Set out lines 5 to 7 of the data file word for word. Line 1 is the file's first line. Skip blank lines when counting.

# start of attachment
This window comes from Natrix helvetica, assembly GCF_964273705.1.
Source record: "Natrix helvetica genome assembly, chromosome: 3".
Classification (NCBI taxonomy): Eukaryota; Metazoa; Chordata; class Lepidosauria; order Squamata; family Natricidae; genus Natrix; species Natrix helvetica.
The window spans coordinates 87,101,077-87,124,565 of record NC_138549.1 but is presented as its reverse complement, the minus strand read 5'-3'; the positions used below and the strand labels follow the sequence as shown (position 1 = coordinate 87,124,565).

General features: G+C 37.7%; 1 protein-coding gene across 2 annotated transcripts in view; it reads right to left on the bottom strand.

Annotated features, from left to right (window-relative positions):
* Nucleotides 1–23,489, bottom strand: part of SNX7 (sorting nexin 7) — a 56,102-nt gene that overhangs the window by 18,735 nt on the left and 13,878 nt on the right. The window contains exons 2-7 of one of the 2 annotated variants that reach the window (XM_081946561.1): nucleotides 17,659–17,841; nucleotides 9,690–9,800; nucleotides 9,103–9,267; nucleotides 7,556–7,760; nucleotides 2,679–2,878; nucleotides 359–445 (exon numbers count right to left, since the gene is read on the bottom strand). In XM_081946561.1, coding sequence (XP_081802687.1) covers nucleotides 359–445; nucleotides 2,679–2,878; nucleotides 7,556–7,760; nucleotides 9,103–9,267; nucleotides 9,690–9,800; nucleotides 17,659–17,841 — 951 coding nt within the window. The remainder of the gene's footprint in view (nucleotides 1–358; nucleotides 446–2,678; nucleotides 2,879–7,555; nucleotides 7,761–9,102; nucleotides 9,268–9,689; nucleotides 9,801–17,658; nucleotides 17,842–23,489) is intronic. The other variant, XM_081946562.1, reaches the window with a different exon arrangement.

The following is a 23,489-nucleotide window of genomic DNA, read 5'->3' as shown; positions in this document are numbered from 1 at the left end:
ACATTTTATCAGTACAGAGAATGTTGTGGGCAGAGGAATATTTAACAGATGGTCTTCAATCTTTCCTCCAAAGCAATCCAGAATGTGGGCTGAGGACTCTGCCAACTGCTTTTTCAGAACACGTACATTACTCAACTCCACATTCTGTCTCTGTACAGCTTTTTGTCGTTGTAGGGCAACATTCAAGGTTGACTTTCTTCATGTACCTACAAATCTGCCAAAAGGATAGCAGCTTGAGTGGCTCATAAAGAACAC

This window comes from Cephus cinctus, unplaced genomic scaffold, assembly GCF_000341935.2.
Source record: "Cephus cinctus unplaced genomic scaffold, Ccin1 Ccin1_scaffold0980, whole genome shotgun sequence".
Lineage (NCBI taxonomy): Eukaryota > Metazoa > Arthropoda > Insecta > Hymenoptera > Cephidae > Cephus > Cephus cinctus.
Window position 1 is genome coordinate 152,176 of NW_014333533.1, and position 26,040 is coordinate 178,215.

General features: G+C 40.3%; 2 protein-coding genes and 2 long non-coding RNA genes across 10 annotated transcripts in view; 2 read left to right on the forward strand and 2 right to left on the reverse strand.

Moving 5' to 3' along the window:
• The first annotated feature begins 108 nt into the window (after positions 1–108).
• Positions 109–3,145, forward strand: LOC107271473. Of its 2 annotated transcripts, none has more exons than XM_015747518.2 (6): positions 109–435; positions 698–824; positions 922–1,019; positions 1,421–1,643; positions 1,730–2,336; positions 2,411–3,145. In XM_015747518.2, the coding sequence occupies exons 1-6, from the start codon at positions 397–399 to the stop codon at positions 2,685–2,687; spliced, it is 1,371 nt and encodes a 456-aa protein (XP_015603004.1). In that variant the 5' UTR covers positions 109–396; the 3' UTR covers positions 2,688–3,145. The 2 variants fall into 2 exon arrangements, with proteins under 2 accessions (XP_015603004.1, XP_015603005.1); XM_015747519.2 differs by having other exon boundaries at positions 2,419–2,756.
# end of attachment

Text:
General features: G+C 37.7%; 1 protein-coding gene across 2 annotated transcripts in view; it reads right to left on the bottom strand.

Annotated features, from left to right (window-relative positions):
* Nucleotides 1–23,489, bottom strand: part of SNX7 (sorting nexin 7) — a 56,102-nt gene that overhangs the window by 18,735 nt on the left and 13,878 nt on the right. The window contains exons 2-7 of one of the 2 annotated variants that reach the window (XM_081946561.1): nucleotides 17,659–17,841; nucleotides 9,690–9,800; nucleotides 9,103–9,267; nucleotides 7,556–7,760; nucleotides 2,679–2,878; nucleotides 359–445 (exon numbers count right to left, since the gene is read on the bottom strand). In XM_081946561.1, coding sequence (XP_081802687.1) covers nucleotides 359–445; nucleotides 2,679–2,878; nucleotides 7,556–7,760; nucleotides 9,103–9,267; nucleotides 9,690–9,800; nucleotides 17,659–17,841 — 951 coding nt within the window. The remainder of the gene's footprint in view (nucleotides 1–358; nucleotides 446–2,678; nucleotides 2,879–7,555; nucleotides 7,761–9,102; nucleotides 9,268–9,689; nucleotides 9,801–17,658; nucleotides 17,842–23,489) is intronic. The other variant, XM_081946562.1, reaches the window with a different exon arrangement.